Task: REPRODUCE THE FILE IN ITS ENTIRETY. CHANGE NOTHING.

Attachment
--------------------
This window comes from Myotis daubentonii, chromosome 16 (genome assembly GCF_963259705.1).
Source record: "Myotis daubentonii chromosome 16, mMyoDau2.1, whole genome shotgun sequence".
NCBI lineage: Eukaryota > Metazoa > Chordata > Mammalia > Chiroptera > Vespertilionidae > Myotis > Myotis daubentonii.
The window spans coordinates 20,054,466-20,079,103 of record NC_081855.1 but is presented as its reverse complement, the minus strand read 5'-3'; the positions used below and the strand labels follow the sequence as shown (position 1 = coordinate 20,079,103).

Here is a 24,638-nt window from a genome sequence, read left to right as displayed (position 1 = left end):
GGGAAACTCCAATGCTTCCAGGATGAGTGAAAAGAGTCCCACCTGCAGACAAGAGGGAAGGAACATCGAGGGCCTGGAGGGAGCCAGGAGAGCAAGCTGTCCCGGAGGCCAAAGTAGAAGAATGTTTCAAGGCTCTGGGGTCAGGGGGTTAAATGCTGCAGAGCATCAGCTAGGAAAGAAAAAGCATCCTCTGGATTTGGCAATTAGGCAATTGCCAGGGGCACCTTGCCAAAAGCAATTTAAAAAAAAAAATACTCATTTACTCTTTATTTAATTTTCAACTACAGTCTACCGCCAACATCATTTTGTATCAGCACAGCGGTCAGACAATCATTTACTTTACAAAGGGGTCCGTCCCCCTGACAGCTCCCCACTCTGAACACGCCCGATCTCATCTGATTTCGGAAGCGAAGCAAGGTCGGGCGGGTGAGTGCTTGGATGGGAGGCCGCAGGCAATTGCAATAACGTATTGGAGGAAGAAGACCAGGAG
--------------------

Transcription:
This window comes from Myotis daubentonii, chromosome 16 (genome assembly GCF_963259705.1).
Source record: "Myotis daubentonii chromosome 16, mMyoDau2.1, whole genome shotgun sequence".
NCBI lineage: Eukaryota > Metazoa > Chordata > Mammalia > Chiroptera > Vespertilionidae > Myotis > Myotis daubentonii.
The window spans coordinates 20,054,466-20,079,103 of record NC_081855.1 but is presented as its reverse complement, the minus strand read 5'-3'; the positions used below and the strand labels follow the sequence as shown (position 1 = coordinate 20,079,103).

Here is a 24,638-nt window from a genome sequence, read left to right as displayed (position 1 = left end):
GGGAAACTCCAATGCTTCCAGGATGAGTGAAAAGAGTCCCACCTGCAGACAAGAGGGAAGGAACATCGAGGGCCTGGAGGGAGCCAGGAGAGCAAGCTGTCCCGGAGGCCAAAGTAGAAGAATGTTTCAAGGCTCTGGGGTCAGGGGGTTAAATGCTGCAGAGCATCAGCTAGGAAAGAAAAAGCATCCTCTGGATTTGGCAATTAGGCAATTGCCAGGGGCACCTTGCCAAAAGCAATTTAAAAAAAAAAATACTCATTTACTCTTTATTTAATTTTCAACTACAGTCTACCGCCAACATCATTTTGTATCAGCACAGCGGTCAGACAATCATTTACTTTACAAAGGGGTCCGTCCCCCTGACAGCTCCCCACTCTGAACACGCCCGATCTCATCTGATTTCGGAAGCGAAGCAAGGTCGGGCGGGTGAGTGCTTGGATGGGAGGCCGCAGGCAATTGCAATAACGTATTGGAGGAAGAAGACCAGGAG